Newspaper article The Canadian Press

Trade Experts Agree Canada Has Plenty of Leverage in NAFTA Negotiations

Newspaper article The Canadian Press

Trade Experts Agree Canada Has Plenty of Leverage in NAFTA Negotiations

Article excerpt

Canada not at U.S. mercy in NAFTA talks


OTTAWA - With NAFTA negotiations set to begin Wednesday, it's tempting to think of Canada as the proverbial 90-pound weakling about to get a faceful of sand kicked up by the body-building, muscle-flexing behemoth who lives next door.

The United States, after all, is a huge, self-sufficient market that doesn't really need free trade with Canada and Mexico to thrive economically.

Canada, by contrast, is a tiny market heavily dependent on trade, especially with the U.S., for its economic well-being.

Hence, conventional wisdom suggests, Canada needs the North American Free Trade Agreement more than the U.S. needs it. And that puts Canada at the U.S.'s mercy when it comes to the renegotiation.

Then again, maybe not.

Indeed, some trade experts say Canada has a lot more leverage going into the talks than anyone, including U.S. President Donald Trump, may think. And they're predicting more of a David and Goliath scenario, where the little guy with the sling shot could best the giant -- or at least walk away unscathed.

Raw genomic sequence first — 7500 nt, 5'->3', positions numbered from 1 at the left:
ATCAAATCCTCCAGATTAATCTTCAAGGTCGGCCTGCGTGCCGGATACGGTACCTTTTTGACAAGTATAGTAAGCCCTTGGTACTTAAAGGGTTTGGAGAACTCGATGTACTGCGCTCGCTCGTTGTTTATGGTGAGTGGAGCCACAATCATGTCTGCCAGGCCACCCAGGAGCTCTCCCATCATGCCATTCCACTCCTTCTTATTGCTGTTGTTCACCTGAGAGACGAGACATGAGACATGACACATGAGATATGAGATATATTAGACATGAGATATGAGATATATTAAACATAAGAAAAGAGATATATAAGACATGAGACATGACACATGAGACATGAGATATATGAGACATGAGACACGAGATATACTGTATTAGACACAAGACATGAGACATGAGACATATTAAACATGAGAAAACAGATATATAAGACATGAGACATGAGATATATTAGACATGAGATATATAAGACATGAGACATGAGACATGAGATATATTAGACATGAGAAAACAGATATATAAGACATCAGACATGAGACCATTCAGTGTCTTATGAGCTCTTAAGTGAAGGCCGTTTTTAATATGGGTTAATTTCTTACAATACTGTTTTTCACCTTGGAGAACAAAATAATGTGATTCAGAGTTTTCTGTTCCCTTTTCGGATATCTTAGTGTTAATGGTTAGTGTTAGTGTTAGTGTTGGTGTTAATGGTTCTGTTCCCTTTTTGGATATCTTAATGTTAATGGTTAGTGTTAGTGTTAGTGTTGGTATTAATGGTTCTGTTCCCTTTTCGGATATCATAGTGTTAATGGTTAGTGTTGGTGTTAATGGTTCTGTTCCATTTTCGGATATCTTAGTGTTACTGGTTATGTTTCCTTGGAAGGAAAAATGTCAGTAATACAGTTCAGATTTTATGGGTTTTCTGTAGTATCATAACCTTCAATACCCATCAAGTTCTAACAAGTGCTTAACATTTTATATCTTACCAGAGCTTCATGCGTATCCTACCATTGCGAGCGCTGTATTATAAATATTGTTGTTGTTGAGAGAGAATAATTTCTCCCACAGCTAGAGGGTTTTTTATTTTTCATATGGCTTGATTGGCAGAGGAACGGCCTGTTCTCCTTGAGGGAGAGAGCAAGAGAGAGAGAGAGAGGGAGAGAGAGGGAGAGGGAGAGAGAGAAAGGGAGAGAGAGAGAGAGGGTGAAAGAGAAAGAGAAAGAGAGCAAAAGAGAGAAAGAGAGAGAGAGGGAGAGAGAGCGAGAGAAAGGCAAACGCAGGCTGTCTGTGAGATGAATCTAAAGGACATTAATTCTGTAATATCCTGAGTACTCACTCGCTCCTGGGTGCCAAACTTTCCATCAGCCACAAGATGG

"Trump has this sort of old-fashioned theory of negotiations, which is that the big guy always wins. It's not the way it works," says Ted Alden, senior fellow at the U.S. Council on Foreign Relations.

As Canadian officials never tire of reminding Americans, Canada is the largest export market for two-thirds of U.S. states and is, by far, the country's biggest customer, buying more American goods and services than China, Britain and Japan combined.

"So there are a lot of powerful interests, from companies to governors to mayors, who are going to be annoyed, to say the least, if access to the Canadian market gets curtailed in a significant way," says Alden.

Theoretically, Mexico, which is the real target in Trump's cross-hairs, is even more vulnerable than Canada. It's the exodus of American manufacturing jobs south of the American border that prompted Trump in the first place to threaten to tear up what he's called the worst trade deal in U.S. history.

But Alden points out that the scale of American agricultural exports to Mexico is "enormous." Hence, there would be an angry backlash among members of Congress and legislators all across the country who would be "up in arms" if tariffs on American agricultural products were to revert to pre-NAFTA levels.

"So I think the negotiation is not as one-sided as the Trump administration hopes it will be," Alden concludes. "I think both Canada and Mexico actually have a fair bit of leverage."

Privately, Canadian officials are counting on the potential for a backlash to ultimately prevent Trump from doing anything rash, like unilaterally ripping up NAFTA. And that could give Canada the confidence to stand its ground at the bargaining table and assert, if necessary, that no deal is better than a bad deal. …

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